Rioja is all things to all wine lovers: from simple unoaked wines, through traditional Tempranillos aged in American oak, to more modern blends and terroir-driven examples. Sarah Jane Evans MW examines the styles.
Rioja styles: The many faces of Rioja
The story begins in 1980. Until that year there was no official categorisation of Riojas into crianza, reserva and gran reserva. Any wine bottled and labelled pre-1980 simply bore the vintage year. It might be an oak-aged reserva style, or a simple maceración carbonica (made using the same method as a young Beaujolais). Jump forward another 20 years or so and a new wave of modern Riojas appeared. Unlike the traditional ones, these did not carry any age guarantee.
Now leap forward another 15 years. Today’s tastes focus on grape varieties and terroir. With the passing of the decades the simple outlines of Rioja became blurred. However 35 years on, it looks like the picture is coming back into focus.
Traditional vs modern
The cliché of a traditional Rioja is a wine with extended ageing in American oak, made from a field blend of grapes majoring on Tempranillo. It is light- to medium-bodied, moderate in alcohol and develops a patina of age which is wonderfully harmonious and elegant. There are still a good number of these fine old wines stored in bodegas across Rioja, and Spanish restaurants with specialist cellars are still selling them at remarkably low prices. The wines do not appear often at auction internationally, though interest is growing. Interested, enthusiastic retailers may have selections – The Sampler in London is one such with a specialist interest: it stocks CVNE’s Viña Real 1970 for £108 – a lovely year.
But how will today’s traditionally made Riojas be 50 years from now? The wines have changed. Even the most classical producer pays more attention to the vineyard and to the winery. Many traditional wines show a modern polish – typical of the two gran reservas I’ve recommended.
What set the new-wave Riojas apart was their densely coloured, super-concentrated character, which won new fans who liked bold, fruity reds. These wines were a result of a new focus on the vineyard, including specific clonal studies (such as those carried out by Roda, for instance), reduced yields, fermentation in small, separate lots and ageing in French oak. Very often these wines were single-varietal Tempranillo. They were released after a shorter time in barrel and bottle. While this was a stylistic effect, it undoubtedly made them financially more attractive to the producer, with the quicker return on investment.
Clarity from complexity
Thankfully those years of inky, overly sweet and overoaked Riojas are more or less behind us. Today the region offers a glorious diversity of choice, though it does require as much study as any fine wine region would. To start with oak: gran reserva producers are using a blend of French and American oak; so too are the former 100% new French oak producers. The overt use of oak is calming down, to produce more integrated, more complex wines.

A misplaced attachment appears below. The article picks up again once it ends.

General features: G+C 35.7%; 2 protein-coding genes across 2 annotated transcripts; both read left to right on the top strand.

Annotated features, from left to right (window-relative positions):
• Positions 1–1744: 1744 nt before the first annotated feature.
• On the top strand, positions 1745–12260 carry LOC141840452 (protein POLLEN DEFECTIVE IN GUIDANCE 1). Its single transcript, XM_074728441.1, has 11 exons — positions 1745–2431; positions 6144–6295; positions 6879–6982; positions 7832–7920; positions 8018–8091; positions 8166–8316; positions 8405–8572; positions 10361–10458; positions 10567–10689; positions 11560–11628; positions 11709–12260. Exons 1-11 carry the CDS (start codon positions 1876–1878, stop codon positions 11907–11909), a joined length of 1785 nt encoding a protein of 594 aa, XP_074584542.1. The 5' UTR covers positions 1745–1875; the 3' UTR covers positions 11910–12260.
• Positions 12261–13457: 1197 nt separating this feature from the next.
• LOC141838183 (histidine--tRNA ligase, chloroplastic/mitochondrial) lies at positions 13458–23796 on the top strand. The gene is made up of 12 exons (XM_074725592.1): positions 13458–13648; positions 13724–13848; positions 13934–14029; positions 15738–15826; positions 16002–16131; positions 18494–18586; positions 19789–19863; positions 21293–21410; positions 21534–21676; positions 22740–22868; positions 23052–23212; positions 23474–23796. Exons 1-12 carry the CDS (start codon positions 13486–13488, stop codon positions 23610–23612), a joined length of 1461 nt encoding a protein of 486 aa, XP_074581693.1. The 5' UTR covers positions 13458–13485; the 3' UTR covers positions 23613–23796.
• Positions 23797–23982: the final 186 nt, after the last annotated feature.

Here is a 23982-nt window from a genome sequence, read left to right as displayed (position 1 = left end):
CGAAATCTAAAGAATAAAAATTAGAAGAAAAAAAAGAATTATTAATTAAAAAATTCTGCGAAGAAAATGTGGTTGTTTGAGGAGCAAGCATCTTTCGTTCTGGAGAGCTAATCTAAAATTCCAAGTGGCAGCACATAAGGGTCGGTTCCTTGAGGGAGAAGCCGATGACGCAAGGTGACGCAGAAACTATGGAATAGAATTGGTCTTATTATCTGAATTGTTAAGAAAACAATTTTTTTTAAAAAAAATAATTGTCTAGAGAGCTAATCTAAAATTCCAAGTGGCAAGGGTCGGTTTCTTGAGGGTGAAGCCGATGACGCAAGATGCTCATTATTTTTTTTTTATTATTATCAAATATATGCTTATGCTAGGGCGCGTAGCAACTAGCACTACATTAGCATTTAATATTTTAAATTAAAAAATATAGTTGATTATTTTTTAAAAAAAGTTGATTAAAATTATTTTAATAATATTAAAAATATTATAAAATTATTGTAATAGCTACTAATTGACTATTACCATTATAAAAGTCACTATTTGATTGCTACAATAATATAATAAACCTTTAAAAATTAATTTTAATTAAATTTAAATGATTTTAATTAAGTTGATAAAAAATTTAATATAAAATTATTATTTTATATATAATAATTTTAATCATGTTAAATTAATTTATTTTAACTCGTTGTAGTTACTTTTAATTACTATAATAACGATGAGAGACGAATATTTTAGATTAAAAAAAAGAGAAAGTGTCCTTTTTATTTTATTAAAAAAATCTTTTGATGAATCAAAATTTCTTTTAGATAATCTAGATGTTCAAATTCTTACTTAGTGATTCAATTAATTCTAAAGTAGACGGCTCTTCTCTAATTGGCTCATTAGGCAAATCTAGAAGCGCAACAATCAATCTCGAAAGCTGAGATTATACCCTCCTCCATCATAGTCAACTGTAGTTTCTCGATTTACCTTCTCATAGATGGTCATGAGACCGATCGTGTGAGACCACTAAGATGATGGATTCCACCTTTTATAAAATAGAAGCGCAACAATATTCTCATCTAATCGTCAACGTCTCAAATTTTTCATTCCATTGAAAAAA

When it comes to the grape variety, there are plenty of modern producers offering 100% Tempranillo. My personal preference is for a blend. There is nothing intrinsically better in having one variety, apart from the fact that it is easier to explain on the label. Mazuelo (Carignan), Garnacha and Graciano have long played a small but useful part. So too has Cabernet Sauvignon, which first came to Rioja with Marqués de Riscal in 1862. Recent years have shown a trend towards single-variety versions of some of these ‘lesser’ grapes. Contino’s Graciano is undoubtedly the most successful, especially for what is a notoriously difficult grape to manage. Garnacha, from warmer parts of Rioja, has long been used for blending by producers in the altogether cooler zone of Rioja Alta. Now the variety has the powerful support of Alvaro Palacios, who is busy restoring the quality and reputation of the variety in Alfaro at the far eastern tip of Rioja. Look out for Valmira, the ‘very Burgundian, very perfumed’ single-vineyard, old-vine Garnacha, which he will be launching this spring. Much more recent arrivals in the vineyard are Maturana Tinta, which gives reds with good acidity; and Tempranillo Blanco, a genetic mutation, which promises to deliver full-bodied whites with freshness. It takes time, though, for cuttings to be grown on and to be established in any quantity.
The search for terroir
The latest trend is in one sense nothing new at all. This is the rise of a new generation of producers who are most interested in expressing the character of their vineyards. Bush vines, old vines, much less new oak, are all characteristic of their styles. It’s complicated because Rioja is a geologically complex area. It ranges across calcareous clay soils, through alluvial soils and ferrous clay, lying between two mountain ranges, on either side of the River Ebro.
Simply put, Rioja Alta to the west is higher, often showing more moderate wines with bright fruit. North of the river, Rioja Alavesa gives fuller bodied, fresher wines, and is a Tempranillo stronghold. Rioja Baja, to the east is warmer, lower, drier (irrigation is permitted here), more Mediterranean, and can offer the richest wines with the most alcohol.
While some big producers prefer to blend across vineyards, others prefer to express their individual terroirs, producers such as Benjamin Romeo, David Sampedro Gil, Olivier Rivière, Abel Mendoza and Telmo Rodriguez. Look beyond both the ultra low-priced, anonymous high street brands and, at the other extreme, the ridiculously weighty bottles containing overly oaked wines. In between there’s a broad and diverse spectrum. Pour a glass and reflect on the saying that all tradition was once innovation. Nowhere is this more true than Rioja.
Written by Sarah Janes Evans MW